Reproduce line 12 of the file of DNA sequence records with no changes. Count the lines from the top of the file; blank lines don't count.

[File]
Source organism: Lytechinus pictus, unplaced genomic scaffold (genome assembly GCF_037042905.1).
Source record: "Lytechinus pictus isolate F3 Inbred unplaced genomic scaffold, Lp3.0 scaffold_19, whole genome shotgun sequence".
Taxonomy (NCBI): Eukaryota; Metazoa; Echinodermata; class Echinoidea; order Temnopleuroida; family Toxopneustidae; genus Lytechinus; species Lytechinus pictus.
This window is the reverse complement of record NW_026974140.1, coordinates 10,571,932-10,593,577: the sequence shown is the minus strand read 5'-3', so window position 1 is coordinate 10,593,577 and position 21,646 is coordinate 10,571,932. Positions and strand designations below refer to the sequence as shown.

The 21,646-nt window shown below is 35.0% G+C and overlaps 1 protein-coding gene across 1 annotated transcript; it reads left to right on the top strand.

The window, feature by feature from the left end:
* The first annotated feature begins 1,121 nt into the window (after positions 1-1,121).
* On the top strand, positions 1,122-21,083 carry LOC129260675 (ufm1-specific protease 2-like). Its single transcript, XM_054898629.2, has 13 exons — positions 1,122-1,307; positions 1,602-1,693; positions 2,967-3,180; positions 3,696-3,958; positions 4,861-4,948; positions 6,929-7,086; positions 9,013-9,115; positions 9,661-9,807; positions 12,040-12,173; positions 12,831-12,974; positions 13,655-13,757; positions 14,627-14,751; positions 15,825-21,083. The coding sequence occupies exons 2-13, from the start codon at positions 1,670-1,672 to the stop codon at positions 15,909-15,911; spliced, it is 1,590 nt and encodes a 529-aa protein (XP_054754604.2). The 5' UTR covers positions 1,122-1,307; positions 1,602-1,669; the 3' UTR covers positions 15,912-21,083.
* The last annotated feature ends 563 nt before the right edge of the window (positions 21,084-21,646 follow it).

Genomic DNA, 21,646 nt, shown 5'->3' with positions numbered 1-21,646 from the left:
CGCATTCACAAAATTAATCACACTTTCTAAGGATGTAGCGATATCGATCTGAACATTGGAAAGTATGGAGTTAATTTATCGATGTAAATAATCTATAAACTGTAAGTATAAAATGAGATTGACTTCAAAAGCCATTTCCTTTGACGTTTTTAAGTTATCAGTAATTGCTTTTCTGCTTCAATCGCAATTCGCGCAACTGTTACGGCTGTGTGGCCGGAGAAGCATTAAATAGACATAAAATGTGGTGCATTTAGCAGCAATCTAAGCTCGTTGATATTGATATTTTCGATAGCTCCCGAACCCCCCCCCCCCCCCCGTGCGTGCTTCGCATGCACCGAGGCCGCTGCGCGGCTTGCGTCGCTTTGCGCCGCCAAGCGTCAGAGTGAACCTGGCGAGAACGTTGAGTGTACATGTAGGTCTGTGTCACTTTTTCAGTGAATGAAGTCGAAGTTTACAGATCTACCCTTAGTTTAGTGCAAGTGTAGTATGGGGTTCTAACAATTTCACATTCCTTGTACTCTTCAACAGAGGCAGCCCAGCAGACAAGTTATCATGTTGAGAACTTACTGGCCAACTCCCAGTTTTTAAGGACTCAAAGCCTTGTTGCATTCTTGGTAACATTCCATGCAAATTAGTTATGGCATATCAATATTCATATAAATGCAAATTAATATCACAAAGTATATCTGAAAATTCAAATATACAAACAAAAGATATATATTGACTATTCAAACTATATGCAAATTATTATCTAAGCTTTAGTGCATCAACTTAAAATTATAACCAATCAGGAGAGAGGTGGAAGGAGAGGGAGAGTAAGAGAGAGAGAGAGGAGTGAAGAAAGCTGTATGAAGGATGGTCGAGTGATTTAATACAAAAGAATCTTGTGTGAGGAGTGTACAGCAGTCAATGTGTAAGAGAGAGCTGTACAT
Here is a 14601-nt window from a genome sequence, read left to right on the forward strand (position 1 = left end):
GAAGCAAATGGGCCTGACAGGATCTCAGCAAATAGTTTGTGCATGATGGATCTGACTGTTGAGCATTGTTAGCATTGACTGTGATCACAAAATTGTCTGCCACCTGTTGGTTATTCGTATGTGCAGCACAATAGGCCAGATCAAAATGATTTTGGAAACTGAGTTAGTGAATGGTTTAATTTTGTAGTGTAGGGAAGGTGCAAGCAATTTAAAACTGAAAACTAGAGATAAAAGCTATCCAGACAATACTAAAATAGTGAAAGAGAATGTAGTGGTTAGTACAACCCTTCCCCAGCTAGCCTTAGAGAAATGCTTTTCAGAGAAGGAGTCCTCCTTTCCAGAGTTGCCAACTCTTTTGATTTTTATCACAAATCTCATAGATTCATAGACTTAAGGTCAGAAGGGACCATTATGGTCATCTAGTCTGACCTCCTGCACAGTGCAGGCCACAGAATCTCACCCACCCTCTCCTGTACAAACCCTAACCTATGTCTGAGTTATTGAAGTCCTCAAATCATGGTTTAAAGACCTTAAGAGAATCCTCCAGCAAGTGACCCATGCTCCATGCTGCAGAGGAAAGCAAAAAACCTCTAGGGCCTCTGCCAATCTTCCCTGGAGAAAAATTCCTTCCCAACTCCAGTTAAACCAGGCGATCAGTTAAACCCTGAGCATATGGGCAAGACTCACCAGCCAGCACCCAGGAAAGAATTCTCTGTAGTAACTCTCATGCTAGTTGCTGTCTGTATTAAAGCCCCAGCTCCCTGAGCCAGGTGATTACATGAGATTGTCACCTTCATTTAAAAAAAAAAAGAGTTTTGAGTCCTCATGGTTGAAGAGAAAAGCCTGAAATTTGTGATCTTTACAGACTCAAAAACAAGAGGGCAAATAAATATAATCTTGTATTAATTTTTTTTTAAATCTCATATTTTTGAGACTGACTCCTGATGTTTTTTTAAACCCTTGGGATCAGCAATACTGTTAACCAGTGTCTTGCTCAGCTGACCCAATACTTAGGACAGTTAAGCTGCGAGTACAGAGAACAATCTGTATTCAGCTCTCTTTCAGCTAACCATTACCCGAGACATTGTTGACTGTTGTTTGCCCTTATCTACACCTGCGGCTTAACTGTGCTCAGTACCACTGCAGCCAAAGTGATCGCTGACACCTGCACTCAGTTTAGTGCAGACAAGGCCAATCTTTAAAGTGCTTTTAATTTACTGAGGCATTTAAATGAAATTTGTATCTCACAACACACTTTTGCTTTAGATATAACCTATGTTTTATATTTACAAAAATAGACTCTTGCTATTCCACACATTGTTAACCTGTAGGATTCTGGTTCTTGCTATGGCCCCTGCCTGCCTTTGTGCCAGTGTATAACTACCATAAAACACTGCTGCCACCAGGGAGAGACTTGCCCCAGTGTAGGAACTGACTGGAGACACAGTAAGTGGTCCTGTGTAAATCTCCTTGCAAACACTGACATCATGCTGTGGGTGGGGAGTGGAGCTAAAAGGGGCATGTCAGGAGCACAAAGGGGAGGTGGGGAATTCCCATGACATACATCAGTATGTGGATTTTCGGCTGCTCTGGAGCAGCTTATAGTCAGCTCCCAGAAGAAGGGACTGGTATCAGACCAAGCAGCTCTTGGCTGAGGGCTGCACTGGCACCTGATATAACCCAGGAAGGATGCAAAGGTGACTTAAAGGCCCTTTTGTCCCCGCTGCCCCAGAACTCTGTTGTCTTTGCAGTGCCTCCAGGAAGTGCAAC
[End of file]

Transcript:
Here is a 14601-nt window from a genome sequence, read left to right on the forward strand (position 1 = left end):